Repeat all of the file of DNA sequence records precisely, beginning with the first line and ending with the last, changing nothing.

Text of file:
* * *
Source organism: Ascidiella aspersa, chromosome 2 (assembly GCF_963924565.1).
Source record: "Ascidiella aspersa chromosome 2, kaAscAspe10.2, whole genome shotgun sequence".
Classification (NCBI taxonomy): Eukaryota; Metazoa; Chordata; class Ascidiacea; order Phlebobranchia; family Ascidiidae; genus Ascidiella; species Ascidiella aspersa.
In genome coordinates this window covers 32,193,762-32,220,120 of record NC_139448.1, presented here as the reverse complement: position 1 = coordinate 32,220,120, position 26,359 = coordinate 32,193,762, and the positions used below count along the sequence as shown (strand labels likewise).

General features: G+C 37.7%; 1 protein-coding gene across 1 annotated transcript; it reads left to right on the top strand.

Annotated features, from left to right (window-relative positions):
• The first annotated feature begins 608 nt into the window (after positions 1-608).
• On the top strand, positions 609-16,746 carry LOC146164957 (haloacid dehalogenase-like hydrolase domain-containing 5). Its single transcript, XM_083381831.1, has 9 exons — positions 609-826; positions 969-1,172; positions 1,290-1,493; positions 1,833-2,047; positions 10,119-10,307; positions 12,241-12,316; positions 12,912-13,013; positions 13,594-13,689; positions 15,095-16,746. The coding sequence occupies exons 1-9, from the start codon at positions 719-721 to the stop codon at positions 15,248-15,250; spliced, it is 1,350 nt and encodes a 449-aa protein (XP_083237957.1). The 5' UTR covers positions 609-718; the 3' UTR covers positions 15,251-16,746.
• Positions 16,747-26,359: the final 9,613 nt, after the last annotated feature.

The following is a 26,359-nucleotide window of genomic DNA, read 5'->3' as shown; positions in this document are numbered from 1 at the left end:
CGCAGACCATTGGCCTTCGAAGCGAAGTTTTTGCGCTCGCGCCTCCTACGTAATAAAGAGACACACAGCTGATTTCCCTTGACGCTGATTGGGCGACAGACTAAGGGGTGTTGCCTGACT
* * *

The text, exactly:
Source organism: Ascidiella aspersa, chromosome 2 (assembly GCF_963924565.1).
Source record: "Ascidiella aspersa chromosome 2, kaAscAspe10.2, whole genome shotgun sequence".
Classification (NCBI taxonomy): Eukaryota; Metazoa; Chordata; class Ascidiacea; order Phlebobranchia; family Ascidiidae; genus Ascidiella; species Ascidiella aspersa.
In genome coordinates this window covers 32,193,762-32,220,120 of record NC_139448.1, presented here as the reverse complement: position 1 = coordinate 32,220,120, position 26,359 = coordinate 32,193,762, and the positions used below count along the sequence as shown (strand labels likewise).

General features: G+C 37.7%; 1 protein-coding gene across 1 annotated transcript; it reads left to right on the top strand.

Annotated features, from left to right (window-relative positions):
• The first annotated feature begins 608 nt into the window (after positions 1-608).
• On the top strand, positions 609-16,746 carry LOC146164957 (haloacid dehalogenase-like hydrolase domain-containing 5). Its single transcript, XM_083381831.1, has 9 exons — positions 609-826; positions 969-1,172; positions 1,290-1,493; positions 1,833-2,047; positions 10,119-10,307; positions 12,241-12,316; positions 12,912-13,013; positions 13,594-13,689; positions 15,095-16,746. The coding sequence occupies exons 1-9, from the start codon at positions 719-721 to the stop codon at positions 15,248-15,250; spliced, it is 1,350 nt and encodes a 449-aa protein (XP_083237957.1). The 5' UTR covers positions 609-718; the 3' UTR covers positions 15,251-16,746.
• Positions 16,747-26,359: the final 9,613 nt, after the last annotated feature.

The following is a 26,359-nucleotide window of genomic DNA, read 5'->3' as shown; positions in this document are numbered from 1 at the left end:
CGCAGACCATTGGCCTTCGAAGCGAAGTTTTTGCGCTCGCGCCTCCTACGTAATAAAGAGACACACAGCTGATTTCCCTTGACGCTGATTGGGCGACAGACTAAGGGGTGTTGCCTGACT